I think like most people, our path towards building our family was not a straightforward one. And in the middle of things, I think I became more acutely aware than ever that choice is a heavy word.
We make choices every day. They effect every bit of our lives, some much more than others, some much less. Like what I decided to have for lunch. I don't want to bore you with the choice to buy local, raw-milk cheese versus another brand shipped from Wales, or the effect the milk product would have on my sinuses (grr...). But that choice's effects were pretty minimal, I guess. As opposed to the big decisions/choices we make that effect lots of other people besides ourselves.
When I became ill, I laid aside any thoughts of becoming a mother, even though I was smack dab in the middle of when one is supposed to be "trying." I really did not have a choice, my body decided to make the choice for me. When I started taking the medication necessary to put me back on the road to feeling like a normal person again (whatever that is), the doctors and I talked about the fact that I could not try to get pregnant while on it, and that it actually would compromise my future fertility considerably. I was sad, to say the least. It's funny, because I never had thought about grieving before -- I had grieved, like most people do, when loved ones died. But I had never been conscous of it before. My grieving for the child(ren) we wouldn't have biologically really took me by surprise. I had stopped working long before this because of my health, so I was removed from small children professionally (I taught preschool art), but I found I couldn't be in the presence of anyone under the age of 3 without either becoming angry or incredibly sad. I stuck to the elementary grades, it was emotionally safer for me.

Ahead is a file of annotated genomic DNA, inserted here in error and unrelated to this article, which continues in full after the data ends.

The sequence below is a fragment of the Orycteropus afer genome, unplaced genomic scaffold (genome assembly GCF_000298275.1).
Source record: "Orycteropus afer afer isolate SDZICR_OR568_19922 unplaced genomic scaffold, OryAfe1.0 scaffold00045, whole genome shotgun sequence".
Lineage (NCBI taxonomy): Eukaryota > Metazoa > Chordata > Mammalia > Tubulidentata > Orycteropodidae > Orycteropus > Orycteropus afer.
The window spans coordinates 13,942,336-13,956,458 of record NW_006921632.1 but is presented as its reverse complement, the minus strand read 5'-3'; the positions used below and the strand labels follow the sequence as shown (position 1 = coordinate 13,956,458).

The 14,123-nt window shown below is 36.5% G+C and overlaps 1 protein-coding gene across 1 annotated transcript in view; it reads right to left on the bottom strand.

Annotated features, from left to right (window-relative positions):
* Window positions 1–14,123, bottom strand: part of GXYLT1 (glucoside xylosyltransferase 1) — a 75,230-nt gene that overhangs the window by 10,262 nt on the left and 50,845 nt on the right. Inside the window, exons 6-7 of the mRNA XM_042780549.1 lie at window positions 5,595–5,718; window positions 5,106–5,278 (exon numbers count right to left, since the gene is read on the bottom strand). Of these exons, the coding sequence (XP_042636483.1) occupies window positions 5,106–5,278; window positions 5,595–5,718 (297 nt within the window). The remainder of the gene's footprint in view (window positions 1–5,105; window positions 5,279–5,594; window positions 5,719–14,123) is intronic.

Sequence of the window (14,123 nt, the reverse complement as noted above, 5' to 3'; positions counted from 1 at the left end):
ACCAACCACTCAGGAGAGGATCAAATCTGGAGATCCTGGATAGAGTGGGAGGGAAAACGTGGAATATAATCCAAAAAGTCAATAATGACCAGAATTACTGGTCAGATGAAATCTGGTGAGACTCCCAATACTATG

I know that other people have experienced this, I've read innumerable accounts by women much more articulate than I. But I just never expected it. A bit like a punch in the stomach. And my vocation, the job I loved, involved being around small children.
Strangely, I think it ended up making me a better teacher. Detachment was necessary to allow me to function, and that detachment allowed me to view my students more objectively, which I realize is so important in order to accept them for themselves, reserving judgement.
Not quite 5 years have gone by since my diagnosis and recuperation, and now we are in the process of adopting siblings from Ethiopia. Our path here has been circuitous, for sure. We started intending to adopt a child from China. We assumed it would be a girl, we assumed we would wait 6 months after DTC, then travel and become a family. Just when we started the paperwork, China started to slow down. And our agency never responded to our secondary paperwork. Always fearing to be pushy, to go with the flow, yadda, yadda, we let time go by. And found they had just overlooked sending us the next batch of paperwork. By that time I had started to read about other adoption options, and domestic adoption seemed like something we would like. We liked the idea of keeping in contact with the first family; our child would know his/her roots, would have more tools to understand his/her relinquishment. We reconsidered our initial choice. And then the gravity of having the privilege to choose at all struck me to the core. It seemed unfair that we should be able to pick and choose our children's country of origin, when they had no choice at all. When most likely their parents had very little choice when it came to deciding whether or not to parent.
At our agency, we became another family too many. We were discouraged mightily from even applying. I was rudely asked, "well, how long have you been trying?" in the middle of an adoption intro meeting by a sw who I thought should know better. I stammered, "I, I can't try. I'm on medication, I..." And then I realized that I didn't need to lay my body bare in a public forum. Mainly because another sw looked horrified at the other's question. The resulting emails back and forth let us know that we weren't going to be doing this together, we and this particular agency. I was on medication, there were already too many families in the book, ..."have you considered China?"
Too much choice, not enough options. A fresh start was needed.